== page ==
Phylogenetic analysis of porcine circovirus type 2 in Sardinia, Italy, shows genotype 2d circulation among domestic pigs and wild boars

Silvia Dei Giudici, Alessandra Lo Presti, Piero Bonelli, Pier Paolo Angioi, Giovanna Sanna, Susanna Zinellu, Francesca Balzano, Francesco Salis, Massimo Ciccozzi, Annalisa Oggiano

Research output: Contribution to journalArticlepeer-review

Abstract

Porcine circovirus type 2 (PCV2) is associated with multi-factorial syndromes, commonly known as porcine-circovirus-associated diseases, which cause severe economic losses in the swine industry worldwide. Four genotypes (PCV2a, PCV2b, PCV2c, and PCV2d) have been identified. Lately, the prevalence of PCV2d has been increasing in many countries, thereby prefiguring a global replacement of PCV2b. Wild boars are also susceptible to PCV2 infection, with virus prevalence similar to that of domestic pigs. This work was aimed at expanding the knowledge about the molecular epidemiology of PCV2 in Italy. For this purpose, we analysed 40 complete ORF-2 sequences from PCV2 strains isolated from domestic pigs and wild boars in Sardinia (Italy) over a period of 5 years (2009-2013). Phylogenetic and Bayesian analyses were performed on three data sets compiled from DNA sequences over a large geographical area. PCV2b was found to be dominant in Sardinia, whereas no PCV2a and PCV2c were found. This study indicates the presence of genotype PCV2d-2 infecting both domestic and wild pigs, thus confirming its circulation in Italy. Sardinian sequences clustered mostly with Italian isolates and with strains from China, Belgium, Croatia, Taiwan, Korea, and Portugal. Genetic variability of PCV2 in Sardinia appears to be a result of both local viral evolution and different epidemic introduction events.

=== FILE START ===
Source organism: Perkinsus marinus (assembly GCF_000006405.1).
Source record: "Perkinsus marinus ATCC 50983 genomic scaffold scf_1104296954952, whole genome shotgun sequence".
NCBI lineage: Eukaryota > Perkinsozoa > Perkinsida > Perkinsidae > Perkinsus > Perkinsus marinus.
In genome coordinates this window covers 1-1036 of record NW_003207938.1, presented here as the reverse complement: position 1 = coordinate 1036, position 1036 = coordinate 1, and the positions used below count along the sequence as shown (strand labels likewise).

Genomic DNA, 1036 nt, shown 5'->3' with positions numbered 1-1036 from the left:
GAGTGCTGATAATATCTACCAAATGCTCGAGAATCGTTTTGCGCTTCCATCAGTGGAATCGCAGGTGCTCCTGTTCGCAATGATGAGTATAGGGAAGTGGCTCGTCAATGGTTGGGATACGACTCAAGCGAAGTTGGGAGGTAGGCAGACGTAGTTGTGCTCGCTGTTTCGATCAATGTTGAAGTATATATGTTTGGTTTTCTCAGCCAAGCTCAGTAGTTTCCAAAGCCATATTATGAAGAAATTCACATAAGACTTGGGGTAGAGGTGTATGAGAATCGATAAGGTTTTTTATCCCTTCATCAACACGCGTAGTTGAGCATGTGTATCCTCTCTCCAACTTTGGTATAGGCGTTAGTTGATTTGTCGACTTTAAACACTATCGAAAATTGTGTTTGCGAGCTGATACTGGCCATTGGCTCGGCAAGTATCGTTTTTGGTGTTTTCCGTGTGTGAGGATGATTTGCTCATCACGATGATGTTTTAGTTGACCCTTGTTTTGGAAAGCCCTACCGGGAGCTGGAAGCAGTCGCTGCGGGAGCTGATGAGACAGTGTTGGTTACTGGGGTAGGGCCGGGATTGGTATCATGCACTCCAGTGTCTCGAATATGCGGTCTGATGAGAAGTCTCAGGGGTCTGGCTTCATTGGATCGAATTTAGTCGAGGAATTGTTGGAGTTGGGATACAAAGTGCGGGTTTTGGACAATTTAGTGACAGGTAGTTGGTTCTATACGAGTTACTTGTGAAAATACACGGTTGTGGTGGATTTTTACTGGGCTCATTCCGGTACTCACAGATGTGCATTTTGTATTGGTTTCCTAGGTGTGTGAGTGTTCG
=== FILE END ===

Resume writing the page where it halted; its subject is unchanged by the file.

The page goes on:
Original languageEnglish
Pages (from-to)189-196
Number of pages8
JournalInfection, Genetics and Evolution
Volume71
DOIs
Publication statusPublished - Jul 2019

Keywords

  • Animals
  • Circoviridae Infections/epidemiology
  • Circovirus/genetics
  • Genotype
  • Italy
  • Molecular Epidemiology
  • Phylogeny
  • Sus scrofa
  • Swine
  • Swine Diseases/virology

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